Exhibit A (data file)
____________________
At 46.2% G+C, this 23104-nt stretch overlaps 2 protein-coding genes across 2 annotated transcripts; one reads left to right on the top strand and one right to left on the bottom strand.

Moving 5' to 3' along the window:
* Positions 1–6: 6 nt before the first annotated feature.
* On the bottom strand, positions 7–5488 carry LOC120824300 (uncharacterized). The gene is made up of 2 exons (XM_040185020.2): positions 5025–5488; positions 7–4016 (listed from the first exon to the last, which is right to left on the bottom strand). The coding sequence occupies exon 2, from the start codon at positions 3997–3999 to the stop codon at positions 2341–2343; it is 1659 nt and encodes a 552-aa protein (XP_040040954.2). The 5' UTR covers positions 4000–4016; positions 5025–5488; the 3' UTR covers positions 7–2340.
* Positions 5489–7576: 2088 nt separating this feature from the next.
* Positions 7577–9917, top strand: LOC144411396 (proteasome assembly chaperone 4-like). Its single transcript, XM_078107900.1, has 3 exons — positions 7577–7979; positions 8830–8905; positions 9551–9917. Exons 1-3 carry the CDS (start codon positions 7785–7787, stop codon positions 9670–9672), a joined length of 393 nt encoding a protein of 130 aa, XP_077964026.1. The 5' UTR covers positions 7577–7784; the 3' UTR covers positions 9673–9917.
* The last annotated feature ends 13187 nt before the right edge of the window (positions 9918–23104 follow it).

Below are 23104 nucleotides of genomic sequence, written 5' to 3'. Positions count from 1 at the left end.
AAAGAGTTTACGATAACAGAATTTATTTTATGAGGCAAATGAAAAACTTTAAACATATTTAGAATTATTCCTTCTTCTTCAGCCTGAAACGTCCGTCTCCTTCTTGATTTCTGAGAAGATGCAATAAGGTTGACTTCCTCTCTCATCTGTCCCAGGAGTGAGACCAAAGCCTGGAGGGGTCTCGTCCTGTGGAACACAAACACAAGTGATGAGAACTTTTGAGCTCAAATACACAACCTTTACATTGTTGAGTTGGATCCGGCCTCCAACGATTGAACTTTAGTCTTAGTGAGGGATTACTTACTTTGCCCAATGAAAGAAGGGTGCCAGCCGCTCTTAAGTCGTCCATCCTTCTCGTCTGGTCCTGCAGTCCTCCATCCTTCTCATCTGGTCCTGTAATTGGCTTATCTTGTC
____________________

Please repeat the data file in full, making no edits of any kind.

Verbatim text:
At 46.2% G+C, this 23104-nt stretch overlaps 2 protein-coding genes across 2 annotated transcripts; one reads left to right on the top strand and one right to left on the bottom strand.

Moving 5' to 3' along the window:
* Positions 1–6: 6 nt before the first annotated feature.
* On the bottom strand, positions 7–5488 carry LOC120824300 (uncharacterized). The gene is made up of 2 exons (XM_040185020.2): positions 5025–5488; positions 7–4016 (listed from the first exon to the last, which is right to left on the bottom strand). The coding sequence occupies exon 2, from the start codon at positions 3997–3999 to the stop codon at positions 2341–2343; it is 1659 nt and encodes a 552-aa protein (XP_040040954.2). The 5' UTR covers positions 4000–4016; positions 5025–5488; the 3' UTR covers positions 7–2340.
* Positions 5489–7576: 2088 nt separating this feature from the next.
* Positions 7577–9917, top strand: LOC144411396 (proteasome assembly chaperone 4-like). Its single transcript, XM_078107900.1, has 3 exons — positions 7577–7979; positions 8830–8905; positions 9551–9917. Exons 1-3 carry the CDS (start codon positions 7785–7787, stop codon positions 9670–9672), a joined length of 393 nt encoding a protein of 130 aa, XP_077964026.1. The 5' UTR covers positions 7577–7784; the 3' UTR covers positions 9673–9917.
* The last annotated feature ends 13187 nt before the right edge of the window (positions 9918–23104 follow it).

Below are 23104 nucleotides of genomic sequence, written 5' to 3'. Positions count from 1 at the left end.
AAAGAGTTTACGATAACAGAATTTATTTTATGAGGCAAATGAAAAACTTTAAACATATTTAGAATTATTCCTTCTTCTTCAGCCTGAAACGTCCGTCTCCTTCTTGATTTCTGAGAAGATGCAATAAGGTTGACTTCCTCTCTCATCTGTCCCAGGAGTGAGACCAAAGCCTGGAGGGGTCTCGTCCTGTGGAACACAAACACAAGTGATGAGAACTTTTGAGCTCAAATACACAACCTTTACATTGTTGAGTTGGATCCGGCCTCCAACGATTGAACTTTAGTCTTAGTGAGGGATTACTTACTTTGCCCAATGAAAGAAGGGTGCCAGCCGCTCTTAAGTCGTCCATCCTTCTCGTCTGGTCCTGCAGTCCTCCATCCTTCTCATCTGGTCCTGTAATTGGCTTATCTTGTC